Movies for Gamers #8: A Knight's Tale

This is part of a series of reviews of movies particularly interesting or inspiring for role playing. Because of their setting, style, characters, editing or story. Read the introduction here or here if you are new to this series.

Imagine a medieval setting. Near a castle. With noble ladies and lords parading around. A joust is going to be held. Two ironclad knights are put into the saddle. The burnish their lances. The knights storm at each other. The crowd goes wild. And then we hear Queen's “We will, we will... Rock you!”.

Anachronistic? Quite so. Silly? Not really. Effective? Very. Director Brian Helgeland uses anachronism – that's mixing things from very different ages in a story – very much on purpose. You may or may not like it, but the idea is to engage the audience. Show how these people are younger, a new generation. Or as he says it: it's set in 1370. So one should use 70-ies music.

Anachronistic or not, the film has a cool medieval feel – without being stuffy. Heath Ledger plays the title role, and sets out as a knights page at the tournament. When his knight suddenly dies of indigestion during a break – while being on the winning hand – he dons his masters armour and takes his place... And that's where our story really begins. Eventually he'll fall in love. He will make enemies. He'll find out about an old secret. And he'll use the ridiculous sounding name of Ulrich von Liechtenstein from Gelderland – Gelderland is currently part of the Netherlands by the way - the place where I live.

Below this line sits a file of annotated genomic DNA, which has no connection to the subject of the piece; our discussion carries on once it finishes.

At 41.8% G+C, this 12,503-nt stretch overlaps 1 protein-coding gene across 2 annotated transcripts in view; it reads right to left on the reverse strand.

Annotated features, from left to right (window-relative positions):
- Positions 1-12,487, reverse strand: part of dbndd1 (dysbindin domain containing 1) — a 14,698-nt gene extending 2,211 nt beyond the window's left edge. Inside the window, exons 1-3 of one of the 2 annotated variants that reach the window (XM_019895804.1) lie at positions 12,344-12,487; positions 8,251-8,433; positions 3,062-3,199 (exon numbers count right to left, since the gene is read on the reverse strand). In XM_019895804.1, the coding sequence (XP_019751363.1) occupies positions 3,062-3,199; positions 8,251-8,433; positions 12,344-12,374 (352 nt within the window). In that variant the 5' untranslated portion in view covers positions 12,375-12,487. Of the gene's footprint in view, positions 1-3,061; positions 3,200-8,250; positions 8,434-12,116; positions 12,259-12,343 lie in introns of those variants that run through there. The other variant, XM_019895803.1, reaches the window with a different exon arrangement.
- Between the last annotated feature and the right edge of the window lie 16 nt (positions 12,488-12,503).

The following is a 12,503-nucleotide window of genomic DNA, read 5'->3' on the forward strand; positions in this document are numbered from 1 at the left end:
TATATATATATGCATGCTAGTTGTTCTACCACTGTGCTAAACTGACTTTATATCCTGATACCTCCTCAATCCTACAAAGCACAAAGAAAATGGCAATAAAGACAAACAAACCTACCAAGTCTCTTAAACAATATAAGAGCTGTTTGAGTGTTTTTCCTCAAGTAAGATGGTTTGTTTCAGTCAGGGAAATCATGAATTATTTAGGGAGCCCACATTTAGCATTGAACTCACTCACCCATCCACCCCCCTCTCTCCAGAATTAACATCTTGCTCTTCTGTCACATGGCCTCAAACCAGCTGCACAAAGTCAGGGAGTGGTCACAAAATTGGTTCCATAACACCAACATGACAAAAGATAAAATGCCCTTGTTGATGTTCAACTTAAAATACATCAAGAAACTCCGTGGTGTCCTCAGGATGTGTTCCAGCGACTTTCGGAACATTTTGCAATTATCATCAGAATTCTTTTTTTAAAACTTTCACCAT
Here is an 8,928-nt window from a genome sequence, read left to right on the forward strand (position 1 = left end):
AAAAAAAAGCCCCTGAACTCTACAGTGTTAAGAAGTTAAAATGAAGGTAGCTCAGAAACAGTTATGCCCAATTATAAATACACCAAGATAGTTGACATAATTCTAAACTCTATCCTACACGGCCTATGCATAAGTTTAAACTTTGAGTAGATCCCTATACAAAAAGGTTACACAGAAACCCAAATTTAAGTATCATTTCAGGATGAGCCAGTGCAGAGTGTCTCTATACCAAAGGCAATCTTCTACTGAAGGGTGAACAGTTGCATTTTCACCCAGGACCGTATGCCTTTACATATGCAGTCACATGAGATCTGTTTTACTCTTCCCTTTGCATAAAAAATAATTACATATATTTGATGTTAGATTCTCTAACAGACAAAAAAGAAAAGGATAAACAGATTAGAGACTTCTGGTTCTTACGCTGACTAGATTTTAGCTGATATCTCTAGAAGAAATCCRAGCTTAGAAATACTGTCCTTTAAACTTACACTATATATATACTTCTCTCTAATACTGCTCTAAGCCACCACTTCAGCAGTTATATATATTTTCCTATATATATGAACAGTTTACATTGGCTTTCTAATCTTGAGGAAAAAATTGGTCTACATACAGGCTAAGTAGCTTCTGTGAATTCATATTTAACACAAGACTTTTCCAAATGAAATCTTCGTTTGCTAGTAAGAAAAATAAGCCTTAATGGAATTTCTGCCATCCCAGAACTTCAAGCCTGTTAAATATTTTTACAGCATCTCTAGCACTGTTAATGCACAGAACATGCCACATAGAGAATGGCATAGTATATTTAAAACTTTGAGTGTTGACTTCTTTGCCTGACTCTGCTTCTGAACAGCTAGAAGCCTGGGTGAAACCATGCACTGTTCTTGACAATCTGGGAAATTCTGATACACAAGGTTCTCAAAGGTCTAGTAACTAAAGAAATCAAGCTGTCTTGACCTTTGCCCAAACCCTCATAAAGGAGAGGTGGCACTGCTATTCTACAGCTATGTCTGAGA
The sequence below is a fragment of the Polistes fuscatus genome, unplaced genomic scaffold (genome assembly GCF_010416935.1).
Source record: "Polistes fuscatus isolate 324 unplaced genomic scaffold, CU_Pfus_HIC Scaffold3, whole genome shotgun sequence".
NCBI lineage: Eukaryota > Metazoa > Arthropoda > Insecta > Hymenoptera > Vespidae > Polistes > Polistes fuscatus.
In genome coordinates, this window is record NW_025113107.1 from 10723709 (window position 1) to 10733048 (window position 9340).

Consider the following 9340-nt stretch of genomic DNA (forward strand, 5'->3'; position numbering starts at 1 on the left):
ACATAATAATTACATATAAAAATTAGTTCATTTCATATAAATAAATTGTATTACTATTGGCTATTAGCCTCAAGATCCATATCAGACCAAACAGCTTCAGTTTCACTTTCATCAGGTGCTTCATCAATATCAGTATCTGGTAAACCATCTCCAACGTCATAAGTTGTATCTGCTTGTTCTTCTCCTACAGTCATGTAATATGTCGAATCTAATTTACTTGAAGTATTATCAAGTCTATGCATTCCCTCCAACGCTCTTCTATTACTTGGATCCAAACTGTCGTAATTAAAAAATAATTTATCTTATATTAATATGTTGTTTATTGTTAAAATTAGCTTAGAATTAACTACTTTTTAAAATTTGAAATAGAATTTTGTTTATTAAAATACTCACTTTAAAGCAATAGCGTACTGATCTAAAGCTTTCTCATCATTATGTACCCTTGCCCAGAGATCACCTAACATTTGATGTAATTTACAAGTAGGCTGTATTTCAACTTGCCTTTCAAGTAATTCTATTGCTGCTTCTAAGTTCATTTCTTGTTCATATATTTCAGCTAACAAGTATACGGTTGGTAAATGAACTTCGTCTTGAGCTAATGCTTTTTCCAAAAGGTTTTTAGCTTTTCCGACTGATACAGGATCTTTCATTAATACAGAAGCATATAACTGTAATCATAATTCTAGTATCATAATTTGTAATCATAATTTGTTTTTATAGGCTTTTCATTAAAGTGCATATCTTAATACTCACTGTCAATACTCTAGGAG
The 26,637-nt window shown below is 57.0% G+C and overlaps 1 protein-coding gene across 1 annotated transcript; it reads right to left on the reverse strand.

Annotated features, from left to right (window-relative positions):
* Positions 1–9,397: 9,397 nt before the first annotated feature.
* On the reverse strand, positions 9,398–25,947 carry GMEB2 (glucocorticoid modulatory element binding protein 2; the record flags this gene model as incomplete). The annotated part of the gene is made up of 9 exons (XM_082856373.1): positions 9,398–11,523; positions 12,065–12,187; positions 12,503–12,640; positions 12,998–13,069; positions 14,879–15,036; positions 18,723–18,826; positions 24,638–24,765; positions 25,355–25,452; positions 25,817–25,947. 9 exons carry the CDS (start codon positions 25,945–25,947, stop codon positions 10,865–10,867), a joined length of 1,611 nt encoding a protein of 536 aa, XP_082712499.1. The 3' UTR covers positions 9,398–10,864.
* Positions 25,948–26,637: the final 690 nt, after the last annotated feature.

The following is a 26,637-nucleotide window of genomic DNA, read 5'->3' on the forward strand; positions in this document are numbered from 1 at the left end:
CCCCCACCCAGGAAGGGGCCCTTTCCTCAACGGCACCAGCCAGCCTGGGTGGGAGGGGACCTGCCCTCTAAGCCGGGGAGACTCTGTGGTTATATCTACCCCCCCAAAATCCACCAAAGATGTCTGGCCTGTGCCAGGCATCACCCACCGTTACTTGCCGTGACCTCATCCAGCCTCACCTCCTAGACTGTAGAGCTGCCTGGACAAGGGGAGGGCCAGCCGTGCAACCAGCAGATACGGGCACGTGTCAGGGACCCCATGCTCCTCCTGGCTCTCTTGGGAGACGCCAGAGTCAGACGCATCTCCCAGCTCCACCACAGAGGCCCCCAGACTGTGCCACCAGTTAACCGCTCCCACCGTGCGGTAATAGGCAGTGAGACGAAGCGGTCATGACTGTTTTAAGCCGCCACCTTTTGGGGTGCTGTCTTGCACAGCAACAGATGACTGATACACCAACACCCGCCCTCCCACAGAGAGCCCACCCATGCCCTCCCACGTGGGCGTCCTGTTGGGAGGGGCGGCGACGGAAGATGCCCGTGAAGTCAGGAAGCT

Heath is great. But Paul Bettany is even better. Paul plays Geoffrey Chaucer. Yes, the monk who wrote the Canterbury Tales. And this film is about the period in Chaucers life before he wrote the book, and went missing for some time. This is what might have happened. Well, Bettany's Chaucer is a wonderfully eloquent herald in this story. I wish I could be so glib of tongue, and so good with crowds.
I guess training in acting wouldn't be a bad idea for role playing. But that's for another series of posts.

The story of this film would make for a good series of adventures. Let the players start out as pages or travelling assistants to high level non player characters. And then bring them in the situation that they have to impersonate these high level NPCs. From this point on it can get really interesting, as the players would have to take on (or avoid) challenges usually above their level or station.

The lead characters in a Knight's Tale are in themselves also great to use as player characters, and the comedic tone would do well at the game table. But best of all it left me wondering if I could structurally use rock music in a few of my sessions. As background music. Normally I'd use film music, or perhaps medieval music. That generally works. But why stop there? What works for a movie might work for a game. Anachronistic music (if you can speak of anachronism in a fantasy setting, since fantasy is usually full of anachronism anyway). Queen and Robbie Williams... Tina Turner perhaps. Would it work? I'll give it a try.

Haven't seen it yet? Go do so and watch Chaucer and Ulrich!

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